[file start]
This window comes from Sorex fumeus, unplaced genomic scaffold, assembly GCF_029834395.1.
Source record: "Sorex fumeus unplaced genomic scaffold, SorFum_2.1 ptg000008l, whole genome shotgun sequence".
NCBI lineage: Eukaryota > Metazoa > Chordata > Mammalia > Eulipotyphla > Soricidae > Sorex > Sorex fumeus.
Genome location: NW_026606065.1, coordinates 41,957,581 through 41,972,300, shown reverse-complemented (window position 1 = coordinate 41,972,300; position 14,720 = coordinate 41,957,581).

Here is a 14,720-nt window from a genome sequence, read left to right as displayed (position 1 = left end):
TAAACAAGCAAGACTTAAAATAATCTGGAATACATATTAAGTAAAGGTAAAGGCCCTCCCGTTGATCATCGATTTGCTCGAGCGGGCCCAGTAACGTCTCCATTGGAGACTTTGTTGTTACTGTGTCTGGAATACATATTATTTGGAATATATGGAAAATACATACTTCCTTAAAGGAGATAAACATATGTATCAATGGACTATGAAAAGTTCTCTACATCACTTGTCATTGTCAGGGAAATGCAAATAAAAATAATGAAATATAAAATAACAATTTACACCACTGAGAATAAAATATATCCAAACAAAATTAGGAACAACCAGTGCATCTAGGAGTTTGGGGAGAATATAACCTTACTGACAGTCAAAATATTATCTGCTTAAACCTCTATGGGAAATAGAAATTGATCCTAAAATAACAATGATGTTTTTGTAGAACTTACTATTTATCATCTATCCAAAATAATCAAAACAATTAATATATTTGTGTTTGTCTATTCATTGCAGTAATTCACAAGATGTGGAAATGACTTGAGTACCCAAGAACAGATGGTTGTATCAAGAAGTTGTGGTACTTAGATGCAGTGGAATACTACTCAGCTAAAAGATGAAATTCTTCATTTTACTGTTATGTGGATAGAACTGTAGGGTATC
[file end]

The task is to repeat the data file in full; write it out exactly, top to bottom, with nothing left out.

This window comes from Sorex fumeus, unplaced genomic scaffold, assembly GCF_029834395.1.
Source record: "Sorex fumeus unplaced genomic scaffold, SorFum_2.1 ptg000008l, whole genome shotgun sequence".
NCBI lineage: Eukaryota > Metazoa > Chordata > Mammalia > Eulipotyphla > Soricidae > Sorex > Sorex fumeus.
Genome location: NW_026606065.1, coordinates 41,957,581 through 41,972,300, shown reverse-complemented (window position 1 = coordinate 41,972,300; position 14,720 = coordinate 41,957,581).

Here is a 14,720-nt window from a genome sequence, read left to right as displayed (position 1 = left end):
TAAACAAGCAAGACTTAAAATAATCTGGAATACATATTAAGTAAAGGTAAAGGCCCTCCCGTTGATCATCGATTTGCTCGAGCGGGCCCAGTAACGTCTCCATTGGAGACTTTGTTGTTACTGTGTCTGGAATACATATTATTTGGAATATATGGAAAATACATACTTCCTTAAAGGAGATAAACATATGTATCAATGGACTATGAAAAGTTCTCTACATCACTTGTCATTGTCAGGGAAATGCAAATAAAAATAATGAAATATAAAATAACAATTTACACCACTGAGAATAAAATATATCCAAACAAAATTAGGAACAACCAGTGCATCTAGGAGTTTGGGGAGAATATAACCTTACTGACAGTCAAAATATTATCTGCTTAAACCTCTATGGGAAATAGAAATTGATCCTAAAATAACAATGATGTTTTTGTAGAACTTACTATTTATCATCTATCCAAAATAATCAAAACAATTAATATATTTGTGTTTGTCTATTCATTGCAGTAATTCACAAGATGTGGAAATGACTTGAGTACCCAAGAACAGATGGTTGTATCAAGAAGTTGTGGTACTTAGATGCAGTGGAATACTACTCAGCTAAAAGATGAAATTCTTCATTTTACTGTTATGTGGATAGAACTGTAGGGTATC